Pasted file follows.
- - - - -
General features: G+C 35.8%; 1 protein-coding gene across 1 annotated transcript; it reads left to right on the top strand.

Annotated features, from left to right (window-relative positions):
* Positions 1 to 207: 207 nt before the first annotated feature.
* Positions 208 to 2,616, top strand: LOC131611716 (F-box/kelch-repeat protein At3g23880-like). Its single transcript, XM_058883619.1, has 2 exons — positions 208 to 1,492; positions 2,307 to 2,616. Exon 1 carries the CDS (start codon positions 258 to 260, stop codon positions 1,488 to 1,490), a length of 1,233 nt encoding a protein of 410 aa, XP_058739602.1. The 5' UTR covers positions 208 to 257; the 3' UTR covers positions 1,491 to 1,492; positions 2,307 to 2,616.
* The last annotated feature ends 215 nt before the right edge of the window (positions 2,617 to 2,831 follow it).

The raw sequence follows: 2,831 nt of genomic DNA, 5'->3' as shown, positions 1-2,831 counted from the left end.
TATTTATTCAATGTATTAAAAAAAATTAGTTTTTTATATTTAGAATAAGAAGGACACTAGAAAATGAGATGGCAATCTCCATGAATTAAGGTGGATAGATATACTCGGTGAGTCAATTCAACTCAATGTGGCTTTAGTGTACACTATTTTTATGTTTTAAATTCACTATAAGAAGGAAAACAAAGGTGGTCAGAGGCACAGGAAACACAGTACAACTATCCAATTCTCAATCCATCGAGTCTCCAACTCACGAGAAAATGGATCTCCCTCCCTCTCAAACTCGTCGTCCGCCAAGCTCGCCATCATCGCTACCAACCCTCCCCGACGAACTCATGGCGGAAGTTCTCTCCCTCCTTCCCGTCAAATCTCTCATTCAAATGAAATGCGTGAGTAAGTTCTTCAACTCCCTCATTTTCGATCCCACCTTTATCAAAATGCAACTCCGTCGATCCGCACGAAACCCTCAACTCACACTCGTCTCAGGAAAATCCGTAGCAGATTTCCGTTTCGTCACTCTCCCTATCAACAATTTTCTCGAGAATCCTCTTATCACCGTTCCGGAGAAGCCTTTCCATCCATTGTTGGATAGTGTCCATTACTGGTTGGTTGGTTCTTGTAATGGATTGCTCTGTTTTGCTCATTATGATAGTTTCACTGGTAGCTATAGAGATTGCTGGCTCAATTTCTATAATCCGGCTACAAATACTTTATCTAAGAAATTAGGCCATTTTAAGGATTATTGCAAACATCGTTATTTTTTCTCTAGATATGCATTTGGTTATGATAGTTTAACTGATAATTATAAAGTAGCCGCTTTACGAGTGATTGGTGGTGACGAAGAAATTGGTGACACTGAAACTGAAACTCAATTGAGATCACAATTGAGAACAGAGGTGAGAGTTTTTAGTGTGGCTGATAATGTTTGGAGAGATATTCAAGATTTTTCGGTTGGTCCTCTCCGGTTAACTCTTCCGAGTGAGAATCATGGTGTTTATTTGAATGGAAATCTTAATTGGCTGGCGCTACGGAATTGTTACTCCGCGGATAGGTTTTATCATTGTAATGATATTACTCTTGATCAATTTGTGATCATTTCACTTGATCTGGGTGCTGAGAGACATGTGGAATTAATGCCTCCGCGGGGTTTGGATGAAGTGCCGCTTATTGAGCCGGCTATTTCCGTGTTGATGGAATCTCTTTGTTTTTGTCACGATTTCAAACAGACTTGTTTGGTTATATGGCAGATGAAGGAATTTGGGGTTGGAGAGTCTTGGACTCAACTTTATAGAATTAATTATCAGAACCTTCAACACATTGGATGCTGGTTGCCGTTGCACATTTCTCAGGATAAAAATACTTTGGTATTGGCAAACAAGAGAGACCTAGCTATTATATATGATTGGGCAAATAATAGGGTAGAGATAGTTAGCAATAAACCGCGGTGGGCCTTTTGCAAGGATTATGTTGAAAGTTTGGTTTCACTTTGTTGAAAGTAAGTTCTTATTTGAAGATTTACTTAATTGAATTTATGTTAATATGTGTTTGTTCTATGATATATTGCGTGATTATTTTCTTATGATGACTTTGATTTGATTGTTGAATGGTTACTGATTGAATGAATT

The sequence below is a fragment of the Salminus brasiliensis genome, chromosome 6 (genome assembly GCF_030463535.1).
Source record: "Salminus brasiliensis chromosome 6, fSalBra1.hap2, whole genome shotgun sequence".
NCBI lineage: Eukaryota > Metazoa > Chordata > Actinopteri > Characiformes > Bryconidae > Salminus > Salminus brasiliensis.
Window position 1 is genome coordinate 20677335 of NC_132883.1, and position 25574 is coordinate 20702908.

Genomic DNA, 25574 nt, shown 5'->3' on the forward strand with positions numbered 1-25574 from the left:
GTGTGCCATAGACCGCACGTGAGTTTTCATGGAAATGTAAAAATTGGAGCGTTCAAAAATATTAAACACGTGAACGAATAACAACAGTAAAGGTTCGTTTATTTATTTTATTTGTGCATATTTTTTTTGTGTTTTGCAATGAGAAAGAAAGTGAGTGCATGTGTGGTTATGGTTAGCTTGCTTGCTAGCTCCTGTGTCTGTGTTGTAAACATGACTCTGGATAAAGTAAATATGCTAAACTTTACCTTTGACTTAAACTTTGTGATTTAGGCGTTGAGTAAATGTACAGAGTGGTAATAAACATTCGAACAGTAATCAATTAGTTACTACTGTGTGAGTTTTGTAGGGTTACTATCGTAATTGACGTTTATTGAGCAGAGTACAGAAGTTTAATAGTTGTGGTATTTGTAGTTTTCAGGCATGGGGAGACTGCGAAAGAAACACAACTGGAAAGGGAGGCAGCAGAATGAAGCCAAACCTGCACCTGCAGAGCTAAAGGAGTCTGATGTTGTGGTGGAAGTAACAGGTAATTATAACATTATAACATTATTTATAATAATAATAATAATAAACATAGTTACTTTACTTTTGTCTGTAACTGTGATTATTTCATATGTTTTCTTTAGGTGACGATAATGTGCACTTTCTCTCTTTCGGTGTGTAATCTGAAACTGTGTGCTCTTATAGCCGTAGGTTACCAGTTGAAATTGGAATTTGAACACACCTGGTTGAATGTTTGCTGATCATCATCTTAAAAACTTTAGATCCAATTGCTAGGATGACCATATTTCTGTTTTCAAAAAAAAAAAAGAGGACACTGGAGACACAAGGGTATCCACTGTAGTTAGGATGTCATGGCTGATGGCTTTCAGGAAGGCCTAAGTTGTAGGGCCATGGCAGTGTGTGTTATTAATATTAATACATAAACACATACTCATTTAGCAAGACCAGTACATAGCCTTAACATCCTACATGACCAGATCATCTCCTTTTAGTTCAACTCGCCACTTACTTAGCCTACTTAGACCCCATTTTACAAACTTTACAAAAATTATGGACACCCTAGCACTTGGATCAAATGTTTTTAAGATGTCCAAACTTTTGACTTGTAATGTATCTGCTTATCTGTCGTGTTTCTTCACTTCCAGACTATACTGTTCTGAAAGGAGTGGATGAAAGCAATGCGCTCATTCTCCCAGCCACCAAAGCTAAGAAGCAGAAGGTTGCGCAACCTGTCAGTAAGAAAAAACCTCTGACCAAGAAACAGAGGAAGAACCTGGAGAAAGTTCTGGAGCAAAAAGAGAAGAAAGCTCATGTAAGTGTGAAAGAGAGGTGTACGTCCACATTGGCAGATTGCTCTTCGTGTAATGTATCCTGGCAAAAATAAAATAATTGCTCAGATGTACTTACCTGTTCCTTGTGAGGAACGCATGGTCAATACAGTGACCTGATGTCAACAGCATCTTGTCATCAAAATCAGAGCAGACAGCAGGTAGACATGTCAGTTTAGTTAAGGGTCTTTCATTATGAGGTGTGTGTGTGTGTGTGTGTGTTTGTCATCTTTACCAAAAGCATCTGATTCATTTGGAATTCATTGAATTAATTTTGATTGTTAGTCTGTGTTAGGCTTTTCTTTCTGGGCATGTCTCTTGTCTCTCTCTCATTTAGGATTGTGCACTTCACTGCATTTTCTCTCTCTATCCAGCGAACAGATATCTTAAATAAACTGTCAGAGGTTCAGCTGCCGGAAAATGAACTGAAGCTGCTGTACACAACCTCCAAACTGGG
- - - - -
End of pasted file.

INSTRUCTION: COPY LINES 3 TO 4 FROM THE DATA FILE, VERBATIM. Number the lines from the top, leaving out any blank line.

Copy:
* Positions 1 to 207: 207 nt before the first annotated feature.
* Positions 208 to 2,616, top strand: LOC131611716 (F-box/kelch-repeat protein At3g23880-like). Its single transcript, XM_058883619.1, has 2 exons — positions 208 to 1,492; positions 2,307 to 2,616. Exon 1 carries the CDS (start codon positions 258 to 260, stop codon positions 1,488 to 1,490), a length of 1,233 nt encoding a protein of 410 aa, XP_058739602.1. The 5' UTR covers positions 208 to 257; the 3' UTR covers positions 1,491 to 1,492; positions 2,307 to 2,616.